Stress and Fertility: Can Worrying Less Help You Conceive?

Infertility affects millions of women and men worldwide, causing distress for those who are unable to conceive or carry a pregnancy to term. According to the Centers for Disease Control and Prevention (CDC), 6.7 million women (10.9 percent) ages 15 to 44 have impaired fecundity (or ability to get pregnant or carry a baby to term). There are numerous factors that contribute to infertility, each of which affects the reproductive health of individuals. However, recent studies show that stress may play a significant role in inhibiting one’s ability to conceive.

Causes of Infertility

In men, infertility can be caused by a low sperm count, abnormal sperm shapes, issues with sperm delivery, and environmental toxicity. Women may experience infertility due to uterine or cervical abnormalities, endometriosis, ovulation problems, salpingitis (fallopian tube damage), disease conditions like cancer, or thyroid issues.

The Role of Stress

Stress has long been anecdotally associated with infertility. Previously, stress-related infertility was believed to be caused by stress-induced intercourse infrequency or stress-induced ovulation delay. However, a study by researchers at Ohio State University Wexner Medical Center found that stress plays a more impactful role in infertility than previously believed, looking at how stress hormone levels in saliva can affect the length of time it takes to conceive, known as “time to pregnancy” (TTP).

The study followed 501 couples over the course of a year while they attempted to conceive. It was observed that women with higher levels of salivary alpha-amylase (a biomarker of stress) experienced longer TTP, thus increasing their risk of infertility. Compared to women with the lowest levels of salivary alpha-amylase, those with the highest levels were 29 percent less likely to conceive. This indicates that chronic low-grade stress negatively and significantly affects one’s ability to become pregnant.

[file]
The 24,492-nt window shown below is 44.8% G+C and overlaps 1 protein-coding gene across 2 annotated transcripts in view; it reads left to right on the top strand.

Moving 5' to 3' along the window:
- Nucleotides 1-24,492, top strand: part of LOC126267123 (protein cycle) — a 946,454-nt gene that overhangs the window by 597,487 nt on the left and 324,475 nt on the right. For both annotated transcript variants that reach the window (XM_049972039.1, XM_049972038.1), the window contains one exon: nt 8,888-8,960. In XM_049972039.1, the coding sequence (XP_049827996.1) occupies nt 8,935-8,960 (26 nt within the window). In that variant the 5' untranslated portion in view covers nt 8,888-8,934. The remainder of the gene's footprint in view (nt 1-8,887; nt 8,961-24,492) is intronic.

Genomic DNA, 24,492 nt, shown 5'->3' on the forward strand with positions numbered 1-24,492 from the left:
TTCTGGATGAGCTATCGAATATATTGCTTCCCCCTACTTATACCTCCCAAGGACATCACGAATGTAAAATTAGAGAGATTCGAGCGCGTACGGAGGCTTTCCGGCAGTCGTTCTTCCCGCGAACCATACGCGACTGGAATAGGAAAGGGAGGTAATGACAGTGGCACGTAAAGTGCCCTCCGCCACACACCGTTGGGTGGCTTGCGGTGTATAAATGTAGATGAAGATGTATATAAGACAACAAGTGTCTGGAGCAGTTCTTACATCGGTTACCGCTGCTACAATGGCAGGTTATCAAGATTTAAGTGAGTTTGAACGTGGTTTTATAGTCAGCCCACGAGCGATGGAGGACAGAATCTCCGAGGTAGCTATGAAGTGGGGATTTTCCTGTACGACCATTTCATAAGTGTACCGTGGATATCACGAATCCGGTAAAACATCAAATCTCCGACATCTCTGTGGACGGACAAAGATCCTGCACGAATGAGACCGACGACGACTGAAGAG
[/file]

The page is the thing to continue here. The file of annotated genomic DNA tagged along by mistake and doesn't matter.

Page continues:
Natural Stress-Reduction Solutions

To combat the effects of stress on fertility, couples can try various natural stress-reduction practices and strategies. Consider adopting one or more of the following approaches before and while trying to conceive:

  1. Set Priorities: Avoid taking on more than you can handle and don’t hesitate to say no or delay new work or activities.
  2. Reframe: Practice coping strategies like reframing to help lessen the stress associated with aspects of your personal and professional life. This includes dealing with doubts, fears, anxieties, and psychological concerns connected to conception.
  3. Therapy: Find a therapist skilled in helping you manage and process stressful memories or relationships, past or present.
  4. Exercise: Sign up for regular yoga, Pilates, qigong, or tai chi classes to help connect your mind, body, and spirit.
  5. Relax: Engage in meditation or other deep relaxation practices before bed to alleviate stress before resting.
  6. Limit Radiation: Decrease your exposure to radiation from microwaves, Wi-Fi, cell phones, Bluetooth, and electricity.
  7. Improve Your Diet: Consuming organic, non-GMO foods can decrease digestive stress and increase overall health.
  8. Take a Break: Remember to take vacations or staycations to relax your body and mind, even if it’s just for a few days.

The Path Forward

If you have been unable to conceive, ask your doctor about conducting an alpha-amylase saliva test to see if stress is impacting your ability to get pregnant. If so, implementing a combination of natural stress-relieving strategies can aid in your attempts to conceive.